You post a lot of homemade performance videos online, when did you start doing these?

A while back. I figure if people dig my music I will give them new stuff all the time. It’s not all album-worthy but it’s not all bad either so it gets the songs out and they don’t go to waste. It’s free… I love the visual aspect of it. I love how real and personal some of them are. It’s fun.

You maintain a pretty feverish level of creativity. Do you feel a
sense of urgency in getting as much work out as possible? Do songs some to you very quickly?

The songs come easily but the songs come when they feel like it. I cannot force songs out. Songs are in my sleep, dreams, nightmares. Songs haunt me like a ghost. I can’t get away from them. I will do anything to catch that feeling for a song. Half the time I am thinking about writing but once in while I open up and 12 songs pour out… it’s enough to drive you crazy.

Just estimating, how many albums and cassettes do you think you’ve released over the years?

At least 10. Nine of them self-releases, and the “Dark Presser” was my first label release on Infintesmal Records.

Is it difficult at all to balance your family life with your musical life?

No, there’s one and there’s the other, plain and simple. My head may be on a song but I am right here at home. When I need to get that edge for writing I get it… I can tell my wife Cameron that I am going to lock myself in a room and record for 48 hours and she says, “Okay, cool.” Home is where the heart is…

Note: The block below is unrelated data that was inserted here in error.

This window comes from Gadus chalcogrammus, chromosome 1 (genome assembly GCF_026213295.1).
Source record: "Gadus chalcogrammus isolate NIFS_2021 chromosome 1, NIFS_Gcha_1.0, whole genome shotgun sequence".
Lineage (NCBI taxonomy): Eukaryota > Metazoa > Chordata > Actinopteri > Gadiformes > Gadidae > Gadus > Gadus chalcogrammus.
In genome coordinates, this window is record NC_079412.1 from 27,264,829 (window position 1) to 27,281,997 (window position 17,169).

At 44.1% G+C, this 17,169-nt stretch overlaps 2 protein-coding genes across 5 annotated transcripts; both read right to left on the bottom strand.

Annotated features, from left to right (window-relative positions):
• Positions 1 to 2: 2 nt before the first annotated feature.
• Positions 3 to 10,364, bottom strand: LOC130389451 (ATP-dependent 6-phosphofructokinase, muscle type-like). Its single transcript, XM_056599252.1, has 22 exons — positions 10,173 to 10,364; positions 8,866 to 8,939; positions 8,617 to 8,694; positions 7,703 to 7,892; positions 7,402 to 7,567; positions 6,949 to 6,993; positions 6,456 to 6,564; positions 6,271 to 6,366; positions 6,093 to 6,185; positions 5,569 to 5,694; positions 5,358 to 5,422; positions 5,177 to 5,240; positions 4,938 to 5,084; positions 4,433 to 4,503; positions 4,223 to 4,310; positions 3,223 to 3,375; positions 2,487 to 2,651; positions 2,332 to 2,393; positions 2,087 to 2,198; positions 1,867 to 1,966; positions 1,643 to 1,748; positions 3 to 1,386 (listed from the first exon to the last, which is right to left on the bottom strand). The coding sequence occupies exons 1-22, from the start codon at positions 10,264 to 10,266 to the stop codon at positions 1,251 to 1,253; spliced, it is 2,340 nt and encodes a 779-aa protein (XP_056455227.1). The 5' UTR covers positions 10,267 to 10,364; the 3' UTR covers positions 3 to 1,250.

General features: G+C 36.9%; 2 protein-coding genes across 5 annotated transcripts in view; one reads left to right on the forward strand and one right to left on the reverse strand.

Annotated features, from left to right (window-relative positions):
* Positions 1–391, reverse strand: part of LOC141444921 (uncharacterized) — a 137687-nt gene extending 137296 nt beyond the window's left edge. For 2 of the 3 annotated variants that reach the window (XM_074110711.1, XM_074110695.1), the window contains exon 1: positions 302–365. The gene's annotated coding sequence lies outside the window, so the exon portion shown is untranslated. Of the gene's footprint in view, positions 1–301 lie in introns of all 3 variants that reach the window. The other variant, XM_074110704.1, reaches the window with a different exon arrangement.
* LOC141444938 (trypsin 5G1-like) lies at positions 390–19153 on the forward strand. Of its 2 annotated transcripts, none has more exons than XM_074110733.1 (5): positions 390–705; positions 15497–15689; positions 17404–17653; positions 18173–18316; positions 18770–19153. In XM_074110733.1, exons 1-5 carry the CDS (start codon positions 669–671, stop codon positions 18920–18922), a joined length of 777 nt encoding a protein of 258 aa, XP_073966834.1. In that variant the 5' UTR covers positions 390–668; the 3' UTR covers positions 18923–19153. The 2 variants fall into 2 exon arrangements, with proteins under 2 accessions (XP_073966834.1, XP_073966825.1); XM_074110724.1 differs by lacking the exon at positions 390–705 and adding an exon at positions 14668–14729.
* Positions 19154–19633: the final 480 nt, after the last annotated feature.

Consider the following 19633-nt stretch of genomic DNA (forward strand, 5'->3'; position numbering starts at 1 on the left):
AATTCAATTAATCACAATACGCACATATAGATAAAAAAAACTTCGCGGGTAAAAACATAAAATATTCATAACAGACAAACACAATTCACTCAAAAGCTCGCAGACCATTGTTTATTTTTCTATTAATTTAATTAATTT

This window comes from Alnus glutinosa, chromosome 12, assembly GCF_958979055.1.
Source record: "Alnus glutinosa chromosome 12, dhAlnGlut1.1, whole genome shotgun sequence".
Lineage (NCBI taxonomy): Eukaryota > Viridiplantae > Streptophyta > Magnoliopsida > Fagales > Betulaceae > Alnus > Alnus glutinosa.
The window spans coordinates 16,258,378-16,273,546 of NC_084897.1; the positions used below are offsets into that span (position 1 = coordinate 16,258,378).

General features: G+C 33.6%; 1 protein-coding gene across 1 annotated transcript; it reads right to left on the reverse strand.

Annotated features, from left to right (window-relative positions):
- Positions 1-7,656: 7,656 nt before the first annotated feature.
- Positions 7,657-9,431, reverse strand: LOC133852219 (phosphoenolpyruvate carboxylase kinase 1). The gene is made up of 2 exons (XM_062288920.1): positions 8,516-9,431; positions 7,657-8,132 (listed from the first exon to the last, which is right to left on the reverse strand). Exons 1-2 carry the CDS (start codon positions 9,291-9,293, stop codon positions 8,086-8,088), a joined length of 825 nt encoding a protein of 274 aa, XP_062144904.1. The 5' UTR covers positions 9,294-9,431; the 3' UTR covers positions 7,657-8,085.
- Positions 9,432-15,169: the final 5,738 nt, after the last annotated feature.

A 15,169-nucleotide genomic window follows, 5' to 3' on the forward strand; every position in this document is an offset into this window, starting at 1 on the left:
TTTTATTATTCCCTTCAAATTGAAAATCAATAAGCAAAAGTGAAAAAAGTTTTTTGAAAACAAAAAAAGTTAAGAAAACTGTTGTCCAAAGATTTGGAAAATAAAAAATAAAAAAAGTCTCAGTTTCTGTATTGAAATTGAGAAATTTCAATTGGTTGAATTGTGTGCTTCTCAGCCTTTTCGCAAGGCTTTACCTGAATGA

How did you hook up with the Infintesmal people? They seem to be a a pretty supportive group.

Yeah, they have helped me a lot. After Helios Eye broke up I was out of it for about a year. I didn’t go to shows, play shows or anything. I joined After The Bomb, Baby!  briefly, but I wasn’t ready to be in a band. It was Nick and Jimi along with my wife who got me back into playing and recording. So after not playing for a whole year, I recorded “Bloody Mary Chanted” in like two days and they put it out. If it weren’t for some folks having my back, depending on me and me depending on them I’d probably flake out.

Besides them, are there any local artists or musicians you feel a
kinship with?

I love Jacksonville. There’s something real grimy in the water that produces
some amazing artists. I like Tuffy a lot, we have kinda been in the same place for a while… been doing it a long time. Those 2416 dudes have a lot of energy, a lot of stuff going on. Danny McGuire aka Jiblit Dupree. Chris Spohn’s 3rd version are real good and The Memphibians are making records and sounding crazy. After The Bomb, Baby!, grabbag, Borromakat, Os Ovni… All those cats have had a profound effect on me.